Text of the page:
De Fontaine Memorial

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De Fontaine Memorial
Tugu Peringatan De Fontaine
Kawang Sabah DeFontaineMemorial-01.jpg
Coordinates 5°46′22″N 116°01′04″E / 5.77278°N 116.01778°E / 5.77278; 116.01778Coordinates: 5°46′22″N 116°01′04″E / 5.77278°N 116.01778°E / 5.77278; 116.01778
Location Kinarut
Height 2.5 m
Dedicated to Captain De Fontaine along with several other members

The De Fontaine Memorial (Malay: Tugu Peringatan De Fontaine) is a monument built by the North Borneo Chartered Company to remember an incident on 12 May 1885 that led to an ambush attack to the North Borneo Armed Constabulary, in which five members of the police force were killed. The monument stands in the village of Kawang in the Malaysian state of Sabah.

History[edit]

Captain A.M. de Fontaine was, prior to his recruitment as chief commissioner of the British North Borneo Constabulary, a member of the police forces of Singapore. In May 1885, he led an expedition known as the "Puroh Expedition" to search for a Murut Chief, Kandurong, who was known as a cattle thief and head hunter. Under his arrangement, G. L. Davies (Resident of the West Coast), Dr. Manson Fraser, R. M. Little (Resident Assistant) and J. E. G. Wheatley arrived at a village in Kawang on 10 May 1885 along with a detachment of police. As there was a shortage of baggage carriers from the Dusun people to carry items into the mountainous regions of Crocker Range,[1] the Bajau headmen of Kawang were asked to supply them with 30 people. The Bajaus showed little desire to comply with the request by saying that "the carrying of heavy loads is hard for them". Then, the British Resident warned the Bajau headmen that their village would be fined if they did not follow what had been requested. The fight between the resident and the village leader became stronger as a porter from a neighbouring district discovered a stolen water buffalo in the village of the Bajaus. The Bajaus surrendered the water buffalo to the British resident, but the situation remained tense on 12 May as more porters were requested from Papar. The inhabitants of Kawang felt threatened with the request.[2] While all of the British were waiting along with some Indian Constabulary and policemen under a tree, two Bajau men approached them with guns and began a seemingly friendly conversation with the group. Suddenly, without any warning, one of them fatally shot Dr. Fraser at point-blank range. Seven more Bajaus came with spears, running amok and killed three of the Indian Constabulary while wounding eight policemen. Little took up his revolver and gunned down three Bajaus, while another Indian Constabulary managed to seize the Bajau's gun, killing another three Bajaus and wounding two others. Seeing many of their friends been killed, the Bajaus retreated to an open plain and disappeared into the jungle. De Fontaine was severely wounded by spear during the attack and he succumbed to his injuries on 17 May 1885. De Fontaine was buried the next day in a European cemetery of Sandakan.[1]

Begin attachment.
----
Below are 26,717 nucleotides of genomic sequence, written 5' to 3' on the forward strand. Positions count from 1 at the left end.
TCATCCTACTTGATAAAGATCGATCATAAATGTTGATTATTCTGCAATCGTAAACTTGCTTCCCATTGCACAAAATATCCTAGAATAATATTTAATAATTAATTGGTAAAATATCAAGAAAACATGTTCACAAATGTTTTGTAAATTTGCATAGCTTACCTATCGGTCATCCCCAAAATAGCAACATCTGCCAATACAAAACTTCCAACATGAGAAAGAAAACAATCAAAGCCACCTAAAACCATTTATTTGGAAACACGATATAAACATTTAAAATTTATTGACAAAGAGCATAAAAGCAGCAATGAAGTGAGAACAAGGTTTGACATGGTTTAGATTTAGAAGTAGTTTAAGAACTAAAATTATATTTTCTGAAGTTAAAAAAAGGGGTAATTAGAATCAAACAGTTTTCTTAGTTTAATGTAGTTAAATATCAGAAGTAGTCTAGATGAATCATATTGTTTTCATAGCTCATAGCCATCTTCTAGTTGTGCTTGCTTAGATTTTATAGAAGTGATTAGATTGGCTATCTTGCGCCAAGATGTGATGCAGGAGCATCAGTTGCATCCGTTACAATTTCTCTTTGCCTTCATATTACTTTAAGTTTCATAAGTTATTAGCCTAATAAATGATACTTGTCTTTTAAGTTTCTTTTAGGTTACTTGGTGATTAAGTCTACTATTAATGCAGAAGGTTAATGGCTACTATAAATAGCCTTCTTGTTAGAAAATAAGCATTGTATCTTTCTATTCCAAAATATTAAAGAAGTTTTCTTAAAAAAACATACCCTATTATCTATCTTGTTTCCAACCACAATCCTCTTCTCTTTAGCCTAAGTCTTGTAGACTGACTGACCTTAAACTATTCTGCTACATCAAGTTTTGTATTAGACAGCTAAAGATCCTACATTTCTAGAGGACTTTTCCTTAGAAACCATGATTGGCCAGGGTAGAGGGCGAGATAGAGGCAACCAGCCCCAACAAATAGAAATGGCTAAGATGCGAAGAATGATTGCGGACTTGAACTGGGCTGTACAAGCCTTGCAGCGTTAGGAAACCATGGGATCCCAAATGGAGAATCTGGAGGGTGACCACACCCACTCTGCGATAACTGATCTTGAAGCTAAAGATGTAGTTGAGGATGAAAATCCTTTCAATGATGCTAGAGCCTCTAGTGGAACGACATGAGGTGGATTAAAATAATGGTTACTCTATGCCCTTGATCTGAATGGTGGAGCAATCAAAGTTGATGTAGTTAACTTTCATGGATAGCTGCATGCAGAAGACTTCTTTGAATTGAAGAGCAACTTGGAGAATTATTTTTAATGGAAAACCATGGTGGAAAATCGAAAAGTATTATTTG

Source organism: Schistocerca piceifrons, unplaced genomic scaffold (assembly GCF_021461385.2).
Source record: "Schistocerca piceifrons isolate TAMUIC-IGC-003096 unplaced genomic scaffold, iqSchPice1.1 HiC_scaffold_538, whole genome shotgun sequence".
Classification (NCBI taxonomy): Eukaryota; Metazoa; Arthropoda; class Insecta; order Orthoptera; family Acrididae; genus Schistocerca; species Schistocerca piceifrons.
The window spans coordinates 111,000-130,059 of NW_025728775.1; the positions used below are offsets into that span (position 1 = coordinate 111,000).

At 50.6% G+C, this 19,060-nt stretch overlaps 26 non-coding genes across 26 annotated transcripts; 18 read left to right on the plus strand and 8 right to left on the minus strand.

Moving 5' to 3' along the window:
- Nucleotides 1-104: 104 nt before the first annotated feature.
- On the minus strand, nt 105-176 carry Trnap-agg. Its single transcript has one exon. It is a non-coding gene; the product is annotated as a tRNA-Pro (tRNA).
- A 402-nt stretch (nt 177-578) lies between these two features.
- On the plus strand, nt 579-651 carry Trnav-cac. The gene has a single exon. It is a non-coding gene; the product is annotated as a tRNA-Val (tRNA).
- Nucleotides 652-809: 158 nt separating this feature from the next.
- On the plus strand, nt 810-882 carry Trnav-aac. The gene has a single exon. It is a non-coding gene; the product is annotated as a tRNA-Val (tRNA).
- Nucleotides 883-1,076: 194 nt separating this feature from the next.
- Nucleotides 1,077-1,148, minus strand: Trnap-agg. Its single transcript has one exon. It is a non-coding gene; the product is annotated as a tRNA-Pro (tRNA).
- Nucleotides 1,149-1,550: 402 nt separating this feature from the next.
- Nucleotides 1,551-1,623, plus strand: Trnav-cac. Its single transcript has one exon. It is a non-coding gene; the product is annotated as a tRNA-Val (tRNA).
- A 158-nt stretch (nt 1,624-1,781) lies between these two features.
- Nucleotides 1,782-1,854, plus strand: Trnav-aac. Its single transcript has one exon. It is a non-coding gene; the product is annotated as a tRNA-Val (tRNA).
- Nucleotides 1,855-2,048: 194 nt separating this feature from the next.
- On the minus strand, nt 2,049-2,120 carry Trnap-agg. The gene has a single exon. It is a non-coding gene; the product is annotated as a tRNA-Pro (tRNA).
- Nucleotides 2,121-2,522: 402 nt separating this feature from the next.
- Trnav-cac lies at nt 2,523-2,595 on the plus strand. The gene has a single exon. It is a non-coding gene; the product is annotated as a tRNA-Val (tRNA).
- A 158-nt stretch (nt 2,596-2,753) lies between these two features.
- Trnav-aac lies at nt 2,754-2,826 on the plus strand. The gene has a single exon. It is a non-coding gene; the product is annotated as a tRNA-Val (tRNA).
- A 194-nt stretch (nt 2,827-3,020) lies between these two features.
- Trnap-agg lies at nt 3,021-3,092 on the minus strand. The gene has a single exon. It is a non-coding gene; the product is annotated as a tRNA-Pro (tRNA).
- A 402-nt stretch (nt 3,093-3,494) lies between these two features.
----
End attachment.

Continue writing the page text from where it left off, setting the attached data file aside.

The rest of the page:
Creation of the monument[edit]

The attack seemed to be forgotten as in 1911, according to the "British North Borneo Herald", J. W. Wilson was probably the only British North Borneo resident who remembered the incident.[3] The tree where the incident occurred has been regarded as the site for the memorial and known as the "Government Tree". However, as the tree had fallen, the Resident at the time proposed erecting a small pillar on the site and fencing it in as a perpetual memorial.[3] An obelisk was built later in September 1912 on the location where Captain De Fontaine was attacked.[4]

Description[edit]

The memorial inscription.

The monument is in the form of an approximately 2.5 metre high obelisk on a simple stepped square base. The memorial inscription on the front reads:

This Obelisk is erected
in Memory of
Captaine de Fontaine
Dr. W. Manson Fraser
Jemadhar Esa Singh
Sergeant Major Narnin Singh
and
Private Ganda Singh
who, whilst proceeding with
a party of Constabulary
on an expedition to the
village of a Murut Chief
Kandurong were treacherously
attacked and killed at this spot
by the Inhabitants of
Kawang Village
on the 12th May 1885.

References[edit]

  1. ^ a b "Amok in the Kawang River". The Straits Times. National Library Board. 5 June 1885. p. 3. Retrieved 15 January 2015.
  2. ^ "Obelisks That Tell of Tragedies". The Straits Times. National Library Board. 17 March 1935. p. 15. Retrieved 15 January 2015.
  3. ^ a b "A Borneo Amok Recalled". The Straits Times. National Library Board. 20 November 1911. p. 8. Retrieved 15 January 2015.
  4. ^ "Untitled". The Straits Times. National Library Board. 17 September 1912. p. 7. Retrieved 15 January 2015.

Further reading[edit]